# False solution of Landau Hamiltonian

The Landau Hamiltonian in 2D is given (in natural units $$q=c=2m=1$$) by $$\hat{H} = (\hat{\vec{p}}-\vec{A}(\hat{\vec{x}}))^2 \,,$$ where $$\vec{A}$$ is the magnetic vector potential field.

We know that the momentum operator $$\hat{\vec{p}}$$ may be shifted using the position operator, that is, if $$f$$ is any scalar field, then $$\exp(if(\hat{\vec{x}}))\hat{\vec{p}}\exp(-if(\hat{\vec{x}})) = \hat{\vec{p}}-(\nabla f)(\hat{\vec{x}}) \,.$$

Hence we may re-write $$\hat{H}$$ as \begin{align} \hat{H} &= \exp(i\int_{\vec{x_0}}^{\hat{\vec{x}}}A(\vec{l})\cdot d\vec{l})\,\,\,\,\,\hat{\vec{p}}^2\,\exp(-i\int_{\vec{x_0}}^{\hat{\vec{x}}}A(\vec{l})\cdot d\vec{l})\label{eq:one}\end{align}where $$\vec{x_0}$$ is any arbitrarily chosen reference point.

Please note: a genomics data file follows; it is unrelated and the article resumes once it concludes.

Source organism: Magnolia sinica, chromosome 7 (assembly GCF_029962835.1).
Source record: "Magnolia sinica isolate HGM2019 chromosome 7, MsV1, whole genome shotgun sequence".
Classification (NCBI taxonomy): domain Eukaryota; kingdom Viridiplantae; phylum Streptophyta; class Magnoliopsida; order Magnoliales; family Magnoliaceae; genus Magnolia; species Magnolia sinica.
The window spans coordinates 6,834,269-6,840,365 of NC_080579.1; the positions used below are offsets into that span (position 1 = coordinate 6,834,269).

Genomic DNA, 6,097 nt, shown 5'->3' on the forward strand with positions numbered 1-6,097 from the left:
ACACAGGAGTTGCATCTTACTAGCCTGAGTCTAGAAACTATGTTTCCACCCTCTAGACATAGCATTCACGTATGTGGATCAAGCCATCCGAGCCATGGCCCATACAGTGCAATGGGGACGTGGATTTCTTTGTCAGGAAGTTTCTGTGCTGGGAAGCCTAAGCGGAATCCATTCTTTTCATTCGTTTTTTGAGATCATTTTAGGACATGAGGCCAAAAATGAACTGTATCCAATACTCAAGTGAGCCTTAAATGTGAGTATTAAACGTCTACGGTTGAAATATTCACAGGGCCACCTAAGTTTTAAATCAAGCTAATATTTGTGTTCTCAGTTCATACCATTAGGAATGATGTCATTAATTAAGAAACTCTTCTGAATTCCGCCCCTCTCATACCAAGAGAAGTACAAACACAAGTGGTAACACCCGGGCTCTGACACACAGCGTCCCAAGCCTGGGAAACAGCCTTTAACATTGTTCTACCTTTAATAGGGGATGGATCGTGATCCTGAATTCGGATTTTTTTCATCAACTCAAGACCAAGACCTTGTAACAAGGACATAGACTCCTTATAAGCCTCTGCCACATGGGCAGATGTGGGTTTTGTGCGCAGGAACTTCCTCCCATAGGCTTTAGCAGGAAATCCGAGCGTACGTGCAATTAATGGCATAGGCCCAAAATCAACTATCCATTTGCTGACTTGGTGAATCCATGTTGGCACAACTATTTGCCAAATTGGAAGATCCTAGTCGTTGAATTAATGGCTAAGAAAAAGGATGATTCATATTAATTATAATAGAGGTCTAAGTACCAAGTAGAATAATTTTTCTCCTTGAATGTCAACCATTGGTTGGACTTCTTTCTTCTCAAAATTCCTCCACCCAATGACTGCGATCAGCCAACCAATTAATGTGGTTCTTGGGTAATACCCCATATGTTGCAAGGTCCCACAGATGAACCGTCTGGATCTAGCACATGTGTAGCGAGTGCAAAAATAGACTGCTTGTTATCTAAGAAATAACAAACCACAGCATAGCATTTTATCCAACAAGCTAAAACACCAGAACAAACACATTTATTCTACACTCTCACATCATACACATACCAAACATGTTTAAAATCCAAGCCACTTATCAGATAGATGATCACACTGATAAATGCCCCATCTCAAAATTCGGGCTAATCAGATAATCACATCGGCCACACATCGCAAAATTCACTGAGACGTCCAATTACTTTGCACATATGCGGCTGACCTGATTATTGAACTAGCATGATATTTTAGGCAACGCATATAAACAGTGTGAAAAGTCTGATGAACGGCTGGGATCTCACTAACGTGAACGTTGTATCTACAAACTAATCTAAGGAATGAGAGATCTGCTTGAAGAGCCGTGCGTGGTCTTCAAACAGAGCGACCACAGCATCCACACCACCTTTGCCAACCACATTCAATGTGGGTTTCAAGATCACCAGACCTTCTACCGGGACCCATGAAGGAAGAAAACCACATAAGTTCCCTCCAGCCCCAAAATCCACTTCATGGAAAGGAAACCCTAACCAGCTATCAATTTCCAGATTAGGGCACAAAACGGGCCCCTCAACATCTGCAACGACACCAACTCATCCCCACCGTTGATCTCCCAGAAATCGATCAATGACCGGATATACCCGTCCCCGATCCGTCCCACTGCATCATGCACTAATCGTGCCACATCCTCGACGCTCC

Since we know the (non-normlizable) eigenstates of $$\hat{\vec{p}}^2$$, namely, for any $$\vec{k}$$, we have $$\psi_k^{\mathrm{A=0}}(x)=\exp(\pm i\vec{k}\cdot\vec{x})$$, we may now write down the eigenstates of $$\hat{H}$$ as $$\psi_k^{\mathrm{A\neq0}}(x)=\exp(i\int_{\vec{x_0}}^{\vec{x}}A(\vec{l})\cdot d\vec{l})\exp(\pm i\vec{k}\cdot\vec{x}) \,.$$

This is of course false, as it doesn't give the famous quantization of the the Landau energy levels.

My question is: what is the mistake I made?

## 1 Answer

You've assumed that $$\vec{A}$$ can be described by a function $$f$$ such that $$\nabla f=\vec{A}$$. You've also attempted to write down an explicit formula for $$f$$, namely $$f=\int_{x_0}^{x}\vec{A}\cdot d\vec{\ell}$$. This all works fine, assuming $$\vec{A}$$ has no curl. If $$\vec{A}$$ has curl, you cannot find a function $$f$$ such that $$\nabla f=\vec{A}$$, and your formula $$f=\int_{x_0}^{x}\vec{A}\cdot d\vec{\ell}$$ is not well-defined because it depends on the path $$x_0\rightarrow x$$. Of course, if $$\vec{A}$$ has no curl, it describes a system with zero magnetic field, and you don't get Landau quantization. You are interested in precisely when $$\vec{A}$$ HAS curl, which is exactly when your argument fails.